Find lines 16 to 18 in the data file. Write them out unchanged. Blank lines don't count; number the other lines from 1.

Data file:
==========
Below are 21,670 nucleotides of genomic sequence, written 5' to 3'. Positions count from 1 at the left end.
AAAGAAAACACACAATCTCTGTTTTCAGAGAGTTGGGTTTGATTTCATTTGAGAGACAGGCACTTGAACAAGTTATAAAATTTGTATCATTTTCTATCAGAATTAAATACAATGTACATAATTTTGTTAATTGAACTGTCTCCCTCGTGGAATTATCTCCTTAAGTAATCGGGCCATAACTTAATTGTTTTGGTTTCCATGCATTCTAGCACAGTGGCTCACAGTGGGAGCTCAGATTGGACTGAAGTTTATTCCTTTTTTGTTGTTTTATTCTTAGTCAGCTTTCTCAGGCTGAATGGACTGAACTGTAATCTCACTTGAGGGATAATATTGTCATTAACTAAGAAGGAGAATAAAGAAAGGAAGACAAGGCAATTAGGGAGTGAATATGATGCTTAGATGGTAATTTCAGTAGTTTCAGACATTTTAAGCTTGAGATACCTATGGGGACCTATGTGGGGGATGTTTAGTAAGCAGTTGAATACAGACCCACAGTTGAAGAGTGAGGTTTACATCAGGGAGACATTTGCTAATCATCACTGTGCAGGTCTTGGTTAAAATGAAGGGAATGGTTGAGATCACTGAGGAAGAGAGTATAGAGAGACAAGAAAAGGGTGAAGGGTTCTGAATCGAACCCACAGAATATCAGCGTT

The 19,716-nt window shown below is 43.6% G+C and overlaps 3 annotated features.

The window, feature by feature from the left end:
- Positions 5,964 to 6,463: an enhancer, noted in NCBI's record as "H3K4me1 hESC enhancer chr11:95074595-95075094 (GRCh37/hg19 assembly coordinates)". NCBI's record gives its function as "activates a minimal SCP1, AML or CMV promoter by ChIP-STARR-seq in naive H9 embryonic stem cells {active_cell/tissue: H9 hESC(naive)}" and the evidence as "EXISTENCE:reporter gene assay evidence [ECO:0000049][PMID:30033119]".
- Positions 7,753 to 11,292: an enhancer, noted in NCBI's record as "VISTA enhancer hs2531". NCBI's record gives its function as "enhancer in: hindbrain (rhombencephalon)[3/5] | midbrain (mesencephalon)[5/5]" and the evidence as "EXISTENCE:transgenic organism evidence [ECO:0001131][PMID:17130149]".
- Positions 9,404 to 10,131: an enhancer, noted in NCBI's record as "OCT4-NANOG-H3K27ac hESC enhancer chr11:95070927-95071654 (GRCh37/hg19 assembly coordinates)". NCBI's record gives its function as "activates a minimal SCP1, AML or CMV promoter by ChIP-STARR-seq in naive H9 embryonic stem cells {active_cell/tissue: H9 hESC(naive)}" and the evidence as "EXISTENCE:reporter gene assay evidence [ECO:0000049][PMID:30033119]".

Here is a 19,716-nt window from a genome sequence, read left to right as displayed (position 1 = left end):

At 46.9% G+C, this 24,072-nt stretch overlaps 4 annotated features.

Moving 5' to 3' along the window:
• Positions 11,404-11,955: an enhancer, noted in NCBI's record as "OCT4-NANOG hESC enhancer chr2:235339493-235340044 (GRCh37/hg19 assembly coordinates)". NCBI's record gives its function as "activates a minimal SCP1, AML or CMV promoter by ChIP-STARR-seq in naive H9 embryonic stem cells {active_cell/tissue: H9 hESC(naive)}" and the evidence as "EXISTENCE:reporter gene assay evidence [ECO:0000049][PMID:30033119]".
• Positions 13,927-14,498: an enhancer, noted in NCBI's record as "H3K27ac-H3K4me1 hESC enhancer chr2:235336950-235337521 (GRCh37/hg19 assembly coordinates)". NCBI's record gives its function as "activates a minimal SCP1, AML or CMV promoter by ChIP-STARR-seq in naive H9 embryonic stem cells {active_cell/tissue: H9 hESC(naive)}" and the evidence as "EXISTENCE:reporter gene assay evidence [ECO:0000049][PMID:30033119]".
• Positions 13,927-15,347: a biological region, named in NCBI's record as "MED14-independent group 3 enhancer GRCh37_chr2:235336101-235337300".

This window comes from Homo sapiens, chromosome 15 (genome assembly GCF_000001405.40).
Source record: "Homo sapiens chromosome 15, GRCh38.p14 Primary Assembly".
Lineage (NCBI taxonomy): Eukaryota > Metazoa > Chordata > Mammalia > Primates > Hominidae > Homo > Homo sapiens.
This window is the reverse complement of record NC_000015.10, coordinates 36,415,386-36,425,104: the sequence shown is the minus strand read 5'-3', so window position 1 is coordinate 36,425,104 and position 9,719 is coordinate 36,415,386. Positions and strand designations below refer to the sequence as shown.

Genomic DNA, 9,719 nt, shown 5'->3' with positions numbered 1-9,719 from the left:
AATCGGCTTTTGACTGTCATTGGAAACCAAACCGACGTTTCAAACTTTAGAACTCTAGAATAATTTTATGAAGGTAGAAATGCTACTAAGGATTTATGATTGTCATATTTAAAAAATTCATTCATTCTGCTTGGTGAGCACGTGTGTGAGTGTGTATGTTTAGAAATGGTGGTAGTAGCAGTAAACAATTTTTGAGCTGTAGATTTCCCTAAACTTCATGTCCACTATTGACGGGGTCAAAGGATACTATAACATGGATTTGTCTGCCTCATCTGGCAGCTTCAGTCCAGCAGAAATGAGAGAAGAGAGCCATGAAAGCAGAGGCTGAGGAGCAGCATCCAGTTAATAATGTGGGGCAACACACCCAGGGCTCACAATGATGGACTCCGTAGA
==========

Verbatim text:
Lineage (NCBI taxonomy): Eukaryota > Metazoa > Chordata > Mammalia > Primates > Hominidae > Homo > Homo sapiens.
This window is the reverse complement of record NC_000015.10, coordinates 36,415,386-36,425,104: the sequence shown is the minus strand read 5'-3', so window position 1 is coordinate 36,425,104 and position 9,719 is coordinate 36,415,386. Positions and strand designations below refer to the sequence as shown.

Genomic DNA, 9,719 nt, shown 5'->3' with positions numbered 1-9,719 from the left: